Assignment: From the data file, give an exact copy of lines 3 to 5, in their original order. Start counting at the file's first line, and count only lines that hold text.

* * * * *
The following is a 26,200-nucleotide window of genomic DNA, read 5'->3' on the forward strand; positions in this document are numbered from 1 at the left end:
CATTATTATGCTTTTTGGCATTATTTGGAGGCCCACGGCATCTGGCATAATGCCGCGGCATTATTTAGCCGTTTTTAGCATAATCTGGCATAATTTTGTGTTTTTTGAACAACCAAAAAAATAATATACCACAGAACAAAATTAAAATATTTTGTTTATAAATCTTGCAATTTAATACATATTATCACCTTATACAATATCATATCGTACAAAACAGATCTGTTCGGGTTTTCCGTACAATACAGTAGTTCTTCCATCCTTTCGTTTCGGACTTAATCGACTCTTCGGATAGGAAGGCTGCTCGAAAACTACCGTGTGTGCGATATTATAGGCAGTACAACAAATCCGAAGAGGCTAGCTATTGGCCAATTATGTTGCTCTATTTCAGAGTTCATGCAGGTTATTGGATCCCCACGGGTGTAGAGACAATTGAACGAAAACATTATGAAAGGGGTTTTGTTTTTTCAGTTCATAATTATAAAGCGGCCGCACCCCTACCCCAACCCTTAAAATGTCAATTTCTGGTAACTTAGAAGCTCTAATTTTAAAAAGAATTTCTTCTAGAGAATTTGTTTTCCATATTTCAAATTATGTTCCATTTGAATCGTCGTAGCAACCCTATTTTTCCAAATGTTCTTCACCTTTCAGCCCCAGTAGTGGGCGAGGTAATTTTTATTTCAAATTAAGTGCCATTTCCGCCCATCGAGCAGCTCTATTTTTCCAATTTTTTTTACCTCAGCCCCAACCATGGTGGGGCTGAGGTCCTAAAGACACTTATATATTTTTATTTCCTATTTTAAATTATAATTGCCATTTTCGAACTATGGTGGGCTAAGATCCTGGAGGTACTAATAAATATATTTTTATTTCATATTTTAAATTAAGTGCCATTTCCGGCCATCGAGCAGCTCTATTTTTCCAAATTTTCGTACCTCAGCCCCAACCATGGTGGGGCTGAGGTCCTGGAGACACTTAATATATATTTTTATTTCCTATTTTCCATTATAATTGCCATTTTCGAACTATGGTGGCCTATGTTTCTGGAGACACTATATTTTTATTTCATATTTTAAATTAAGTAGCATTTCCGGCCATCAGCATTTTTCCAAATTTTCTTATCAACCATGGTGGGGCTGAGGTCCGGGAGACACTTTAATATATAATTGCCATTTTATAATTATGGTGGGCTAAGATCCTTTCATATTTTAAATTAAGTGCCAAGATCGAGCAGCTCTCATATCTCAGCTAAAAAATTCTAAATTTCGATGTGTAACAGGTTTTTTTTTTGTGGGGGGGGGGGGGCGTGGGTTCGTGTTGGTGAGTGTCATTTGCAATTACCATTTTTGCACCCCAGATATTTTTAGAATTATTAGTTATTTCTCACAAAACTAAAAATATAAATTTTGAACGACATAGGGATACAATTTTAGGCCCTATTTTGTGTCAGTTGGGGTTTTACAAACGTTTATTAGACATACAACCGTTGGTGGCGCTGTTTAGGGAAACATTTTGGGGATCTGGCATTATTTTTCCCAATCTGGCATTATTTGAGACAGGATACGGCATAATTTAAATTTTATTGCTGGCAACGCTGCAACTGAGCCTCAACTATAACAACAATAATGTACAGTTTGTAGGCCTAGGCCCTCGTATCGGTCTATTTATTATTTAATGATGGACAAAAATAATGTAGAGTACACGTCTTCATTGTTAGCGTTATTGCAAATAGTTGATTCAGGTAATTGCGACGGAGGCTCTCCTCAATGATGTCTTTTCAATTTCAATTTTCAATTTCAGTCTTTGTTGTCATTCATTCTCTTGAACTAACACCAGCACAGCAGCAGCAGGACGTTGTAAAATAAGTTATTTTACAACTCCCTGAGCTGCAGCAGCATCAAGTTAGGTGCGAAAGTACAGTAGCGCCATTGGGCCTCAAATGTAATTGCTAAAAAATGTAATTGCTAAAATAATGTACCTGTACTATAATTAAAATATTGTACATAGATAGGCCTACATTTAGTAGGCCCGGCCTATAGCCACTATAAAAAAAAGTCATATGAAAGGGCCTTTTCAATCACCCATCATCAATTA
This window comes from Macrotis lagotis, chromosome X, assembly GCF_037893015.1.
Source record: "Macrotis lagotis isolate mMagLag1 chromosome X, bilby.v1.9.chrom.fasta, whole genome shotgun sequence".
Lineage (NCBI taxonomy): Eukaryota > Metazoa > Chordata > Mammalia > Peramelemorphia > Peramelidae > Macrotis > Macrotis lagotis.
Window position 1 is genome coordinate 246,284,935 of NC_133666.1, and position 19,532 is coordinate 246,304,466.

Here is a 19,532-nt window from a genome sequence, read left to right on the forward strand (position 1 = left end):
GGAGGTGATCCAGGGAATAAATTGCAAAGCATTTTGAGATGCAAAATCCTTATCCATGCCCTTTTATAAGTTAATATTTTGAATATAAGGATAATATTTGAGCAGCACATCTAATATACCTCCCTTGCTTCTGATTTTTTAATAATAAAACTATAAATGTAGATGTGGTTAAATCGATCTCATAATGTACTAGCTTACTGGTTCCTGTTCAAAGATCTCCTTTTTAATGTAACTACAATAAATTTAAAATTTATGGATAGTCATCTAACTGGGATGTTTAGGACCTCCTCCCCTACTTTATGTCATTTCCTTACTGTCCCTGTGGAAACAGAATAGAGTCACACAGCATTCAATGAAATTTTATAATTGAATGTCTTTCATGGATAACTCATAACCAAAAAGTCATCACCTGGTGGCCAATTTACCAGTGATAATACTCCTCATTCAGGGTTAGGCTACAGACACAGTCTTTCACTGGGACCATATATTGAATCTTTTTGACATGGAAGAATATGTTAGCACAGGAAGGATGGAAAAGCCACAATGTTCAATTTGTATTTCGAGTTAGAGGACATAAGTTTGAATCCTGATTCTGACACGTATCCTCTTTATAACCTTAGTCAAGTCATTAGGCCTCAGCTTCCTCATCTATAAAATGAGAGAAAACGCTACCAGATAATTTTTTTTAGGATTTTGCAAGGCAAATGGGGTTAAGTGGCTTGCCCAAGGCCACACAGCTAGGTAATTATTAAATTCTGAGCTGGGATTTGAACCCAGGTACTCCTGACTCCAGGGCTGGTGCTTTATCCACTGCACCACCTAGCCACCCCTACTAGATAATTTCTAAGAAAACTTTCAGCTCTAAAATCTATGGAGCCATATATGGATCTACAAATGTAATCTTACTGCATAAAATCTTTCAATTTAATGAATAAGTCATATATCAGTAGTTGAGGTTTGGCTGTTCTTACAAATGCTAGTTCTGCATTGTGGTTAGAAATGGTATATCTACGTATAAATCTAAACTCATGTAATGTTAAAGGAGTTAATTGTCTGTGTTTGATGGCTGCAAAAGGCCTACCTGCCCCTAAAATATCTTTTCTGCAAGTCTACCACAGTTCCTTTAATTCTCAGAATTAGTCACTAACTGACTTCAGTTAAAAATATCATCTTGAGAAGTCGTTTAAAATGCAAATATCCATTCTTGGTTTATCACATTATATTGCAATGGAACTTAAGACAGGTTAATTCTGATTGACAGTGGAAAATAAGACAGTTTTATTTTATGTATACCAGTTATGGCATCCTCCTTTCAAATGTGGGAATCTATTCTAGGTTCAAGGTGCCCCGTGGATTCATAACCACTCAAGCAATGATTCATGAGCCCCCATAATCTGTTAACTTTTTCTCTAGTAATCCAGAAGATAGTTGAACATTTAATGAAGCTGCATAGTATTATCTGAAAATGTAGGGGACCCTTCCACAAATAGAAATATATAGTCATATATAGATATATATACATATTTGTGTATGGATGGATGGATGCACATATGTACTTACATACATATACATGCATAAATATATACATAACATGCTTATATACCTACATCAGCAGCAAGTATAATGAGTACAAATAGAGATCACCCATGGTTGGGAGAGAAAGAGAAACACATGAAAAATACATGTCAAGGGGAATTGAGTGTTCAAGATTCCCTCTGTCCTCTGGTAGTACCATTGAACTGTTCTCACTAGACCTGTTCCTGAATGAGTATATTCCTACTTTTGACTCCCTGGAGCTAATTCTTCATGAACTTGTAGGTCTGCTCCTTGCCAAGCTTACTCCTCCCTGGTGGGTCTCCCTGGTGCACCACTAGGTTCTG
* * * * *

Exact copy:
This window comes from Macrotis lagotis, chromosome X, assembly GCF_037893015.1.
Source record: "Macrotis lagotis isolate mMagLag1 chromosome X, bilby.v1.9.chrom.fasta, whole genome shotgun sequence".
Lineage (NCBI taxonomy): Eukaryota > Metazoa > Chordata > Mammalia > Peramelemorphia > Peramelidae > Macrotis > Macrotis lagotis.